No worries, and maybe it will help to understand the different types of disc images.
First, be aware that each emulator handles the different disc image types in their own ways. For example, some emulators support ISO/MP3 but some don’t. Some require a CUE file and some will automatically search for the audio tracks even if there isn’t one. So just because it works in one emulator doesn’t mean that the disc image is actually good and proper.
Second, know the difference between redbook audio (ie, CD audio like in music CDs) and streamed or sequenced audio (ie, played from files in the data track).
Common disc image formats:
ISO - Everything is contained in a single file. In most cases, the CD audio isn’t accessible unless the emulator was specifically designed to search for it without a CUE track. ISO is an outdated format for Sega CD and PS1 games (among other systems) and should be avoided.
Single-BIN and CUE - All of the data and CD audio is stored in one BIN file. The CUE files lists the offsets of the CD audio within that file. It also has information about the disc “mode.”
Multi-BIN and CUE - This is the format used by Redump and is the recommended format to use with RetroArch. Track 1 is the data track. The rest (if any) are all CD audio. The CUE file lists all of the files and has information about the disc mode.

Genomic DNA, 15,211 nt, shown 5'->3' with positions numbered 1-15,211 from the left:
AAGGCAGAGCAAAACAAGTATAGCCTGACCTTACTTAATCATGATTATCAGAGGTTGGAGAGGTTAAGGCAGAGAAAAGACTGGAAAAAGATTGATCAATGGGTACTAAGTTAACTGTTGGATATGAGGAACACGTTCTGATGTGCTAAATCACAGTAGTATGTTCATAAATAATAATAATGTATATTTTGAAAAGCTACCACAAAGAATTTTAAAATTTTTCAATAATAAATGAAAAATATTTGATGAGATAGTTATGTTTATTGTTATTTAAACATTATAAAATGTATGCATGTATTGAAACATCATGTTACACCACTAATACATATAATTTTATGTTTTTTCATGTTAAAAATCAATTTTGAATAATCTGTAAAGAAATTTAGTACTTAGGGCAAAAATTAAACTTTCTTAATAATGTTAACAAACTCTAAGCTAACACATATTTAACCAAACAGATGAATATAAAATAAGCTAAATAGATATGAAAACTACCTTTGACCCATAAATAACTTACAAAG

CHD - This is just a compressed disc image that stores the audio in a lossless way (FLAC, if I remember correctly). This is probably what most people use these days and most were built from Redump images.
As for the Spiderman example, what you’re not seeing in that BIN file is the CD audio data. The Redump image for that game is close to 600 MB, which is mostly because of the audio tracks. The data track is only around 60 MB or so. It’s very common for the data tracks to be so small compared to the CD audio for Sega CD games especially. A lot of later PS1 games started using streamed audio, so all of the audio is in the data track in those instances (Tekken 3 is a good example).